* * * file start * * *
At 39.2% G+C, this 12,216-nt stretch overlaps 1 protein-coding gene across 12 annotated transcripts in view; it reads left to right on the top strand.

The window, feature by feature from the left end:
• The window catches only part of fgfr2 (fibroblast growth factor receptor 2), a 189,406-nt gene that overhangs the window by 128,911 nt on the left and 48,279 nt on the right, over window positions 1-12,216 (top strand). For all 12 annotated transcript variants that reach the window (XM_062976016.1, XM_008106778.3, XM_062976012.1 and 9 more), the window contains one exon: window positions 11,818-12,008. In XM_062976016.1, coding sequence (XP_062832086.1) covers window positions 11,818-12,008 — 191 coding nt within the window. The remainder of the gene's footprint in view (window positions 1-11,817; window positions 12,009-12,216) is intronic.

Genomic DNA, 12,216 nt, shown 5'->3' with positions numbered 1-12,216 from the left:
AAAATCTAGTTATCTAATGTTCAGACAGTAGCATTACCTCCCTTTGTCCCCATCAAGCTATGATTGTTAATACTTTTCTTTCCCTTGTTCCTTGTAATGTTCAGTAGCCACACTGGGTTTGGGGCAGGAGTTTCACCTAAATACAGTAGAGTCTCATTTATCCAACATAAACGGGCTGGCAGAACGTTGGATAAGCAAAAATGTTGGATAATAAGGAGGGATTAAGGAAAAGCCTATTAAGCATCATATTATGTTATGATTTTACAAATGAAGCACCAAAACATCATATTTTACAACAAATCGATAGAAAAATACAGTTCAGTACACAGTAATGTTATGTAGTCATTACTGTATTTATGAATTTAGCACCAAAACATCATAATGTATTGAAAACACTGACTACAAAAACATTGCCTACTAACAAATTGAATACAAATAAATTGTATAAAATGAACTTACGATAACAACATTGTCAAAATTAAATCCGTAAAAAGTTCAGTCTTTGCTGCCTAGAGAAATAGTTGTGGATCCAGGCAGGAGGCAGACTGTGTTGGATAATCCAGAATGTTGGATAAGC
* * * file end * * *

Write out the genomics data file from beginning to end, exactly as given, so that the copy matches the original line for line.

At 39.2% G+C, this 12,216-nt stretch overlaps 1 protein-coding gene across 12 annotated transcripts in view; it reads left to right on the top strand.

The window, feature by feature from the left end:
• The window catches only part of fgfr2 (fibroblast growth factor receptor 2), a 189,406-nt gene that overhangs the window by 128,911 nt on the left and 48,279 nt on the right, over window positions 1-12,216 (top strand). For all 12 annotated transcript variants that reach the window (XM_062976016.1, XM_008106778.3, XM_062976012.1 and 9 more), the window contains one exon: window positions 11,818-12,008. In XM_062976016.1, coding sequence (XP_062832086.1) covers window positions 11,818-12,008 — 191 coding nt within the window. The remainder of the gene's footprint in view (window positions 1-11,817; window positions 12,009-12,216) is intronic.

Genomic DNA, 12,216 nt, shown 5'->3' with positions numbered 1-12,216 from the left:
AAAATCTAGTTATCTAATGTTCAGACAGTAGCATTACCTCCCTTTGTCCCCATCAAGCTATGATTGTTAATACTTTTCTTTCCCTTGTTCCTTGTAATGTTCAGTAGCCACACTGGGTTTGGGGCAGGAGTTTCACCTAAATACAGTAGAGTCTCATTTATCCAACATAAACGGGCTGGCAGAACGTTGGATAAGCAAAAATGTTGGATAATAAGGAGGGATTAAGGAAAAGCCTATTAAGCATCATATTATGTTATGATTTTACAAATGAAGCACCAAAACATCATATTTTACAACAAATCGATAGAAAAATACAGTTCAGTACACAGTAATGTTATGTAGTCATTACTGTATTTATGAATTTAGCACCAAAACATCATAATGTATTGAAAACACTGACTACAAAAACATTGCCTACTAACAAATTGAATACAAATAAATTGTATAAAATGAACTTACGATAACAACATTGTCAAAATTAAATCCGTAAAAAGTTCAGTCTTTGCTGCCTAGAGAAATAGTTGTGGATCCAGGCAGGAGGCAGACTGTGTTGGATAATCCAGAATGTTGGATAAGC